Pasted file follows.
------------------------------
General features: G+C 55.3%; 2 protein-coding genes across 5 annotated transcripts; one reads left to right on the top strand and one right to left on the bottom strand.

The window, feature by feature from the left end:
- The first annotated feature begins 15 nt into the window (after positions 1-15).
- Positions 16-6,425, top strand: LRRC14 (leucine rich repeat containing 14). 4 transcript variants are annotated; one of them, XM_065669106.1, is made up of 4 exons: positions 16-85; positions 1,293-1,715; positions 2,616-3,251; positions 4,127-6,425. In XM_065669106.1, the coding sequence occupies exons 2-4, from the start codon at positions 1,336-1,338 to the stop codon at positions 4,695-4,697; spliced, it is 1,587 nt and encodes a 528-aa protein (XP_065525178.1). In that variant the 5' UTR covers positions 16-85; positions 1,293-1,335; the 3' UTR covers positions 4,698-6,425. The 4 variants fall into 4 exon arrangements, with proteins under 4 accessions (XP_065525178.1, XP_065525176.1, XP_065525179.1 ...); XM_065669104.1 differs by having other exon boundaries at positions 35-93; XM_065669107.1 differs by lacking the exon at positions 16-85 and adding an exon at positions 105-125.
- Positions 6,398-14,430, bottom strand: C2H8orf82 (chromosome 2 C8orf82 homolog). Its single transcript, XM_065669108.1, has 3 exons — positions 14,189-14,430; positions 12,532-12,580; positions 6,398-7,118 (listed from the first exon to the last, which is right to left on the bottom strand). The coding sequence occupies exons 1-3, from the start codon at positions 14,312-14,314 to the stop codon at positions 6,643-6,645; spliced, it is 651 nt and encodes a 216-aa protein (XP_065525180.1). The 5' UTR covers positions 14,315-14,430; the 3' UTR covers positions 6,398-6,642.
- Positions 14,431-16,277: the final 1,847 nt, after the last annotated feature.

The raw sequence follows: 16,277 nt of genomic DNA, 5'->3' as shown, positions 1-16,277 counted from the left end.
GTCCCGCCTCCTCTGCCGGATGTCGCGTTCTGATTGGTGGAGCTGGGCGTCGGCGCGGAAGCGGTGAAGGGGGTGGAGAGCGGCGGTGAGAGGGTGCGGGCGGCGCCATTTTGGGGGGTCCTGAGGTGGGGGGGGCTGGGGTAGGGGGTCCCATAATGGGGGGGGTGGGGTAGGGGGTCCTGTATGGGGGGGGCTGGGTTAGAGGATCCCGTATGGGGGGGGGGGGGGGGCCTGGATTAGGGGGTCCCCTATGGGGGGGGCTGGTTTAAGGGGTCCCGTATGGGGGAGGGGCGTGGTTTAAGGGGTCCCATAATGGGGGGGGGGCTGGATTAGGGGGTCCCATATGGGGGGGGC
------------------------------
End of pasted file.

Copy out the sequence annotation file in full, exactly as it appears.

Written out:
General features: G+C 55.3%; 2 protein-coding genes across 5 annotated transcripts; one reads left to right on the top strand and one right to left on the bottom strand.

The window, feature by feature from the left end:
- The first annotated feature begins 15 nt into the window (after positions 1-15).
- Positions 16-6,425, top strand: LRRC14 (leucine rich repeat containing 14). 4 transcript variants are annotated; one of them, XM_065669106.1, is made up of 4 exons: positions 16-85; positions 1,293-1,715; positions 2,616-3,251; positions 4,127-6,425. In XM_065669106.1, the coding sequence occupies exons 2-4, from the start codon at positions 1,336-1,338 to the stop codon at positions 4,695-4,697; spliced, it is 1,587 nt and encodes a 528-aa protein (XP_065525178.1). In that variant the 5' UTR covers positions 16-85; positions 1,293-1,335; the 3' UTR covers positions 4,698-6,425. The 4 variants fall into 4 exon arrangements, with proteins under 4 accessions (XP_065525178.1, XP_065525176.1, XP_065525179.1 ...); XM_065669104.1 differs by having other exon boundaries at positions 35-93; XM_065669107.1 differs by lacking the exon at positions 16-85 and adding an exon at positions 105-125.
- Positions 6,398-14,430, bottom strand: C2H8orf82 (chromosome 2 C8orf82 homolog). Its single transcript, XM_065669108.1, has 3 exons — positions 14,189-14,430; positions 12,532-12,580; positions 6,398-7,118 (listed from the first exon to the last, which is right to left on the bottom strand). The coding sequence occupies exons 1-3, from the start codon at positions 14,312-14,314 to the stop codon at positions 6,643-6,645; spliced, it is 651 nt and encodes a 216-aa protein (XP_065525180.1). The 5' UTR covers positions 14,315-14,430; the 3' UTR covers positions 6,398-6,642.
- Positions 14,431-16,277: the final 1,847 nt, after the last annotated feature.

The raw sequence follows: 16,277 nt of genomic DNA, 5'->3' as shown, positions 1-16,277 counted from the left end.
GTCCCGCCTCCTCTGCCGGATGTCGCGTTCTGATTGGTGGAGCTGGGCGTCGGCGCGGAAGCGGTGAAGGGGGTGGAGAGCGGCGGTGAGAGGGTGCGGGCGGCGCCATTTTGGGGGGTCCTGAGGTGGGGGGGGCTGGGGTAGGGGGTCCCATAATGGGGGGGGTGGGGTAGGGGGTCCTGTATGGGGGGGGCTGGGTTAGAGGATCCCGTATGGGGGGGGGGGGGGGGCCTGGATTAGGGGGTCCCCTATGGGGGGGGCTGGTTTAAGGGGTCCCGTATGGGGGAGGGGCGTGGTTTAAGGGGTCCCATAATGGGGGGGGGGCTGGATTAGGGGGTCCCATATGGGGGGGGC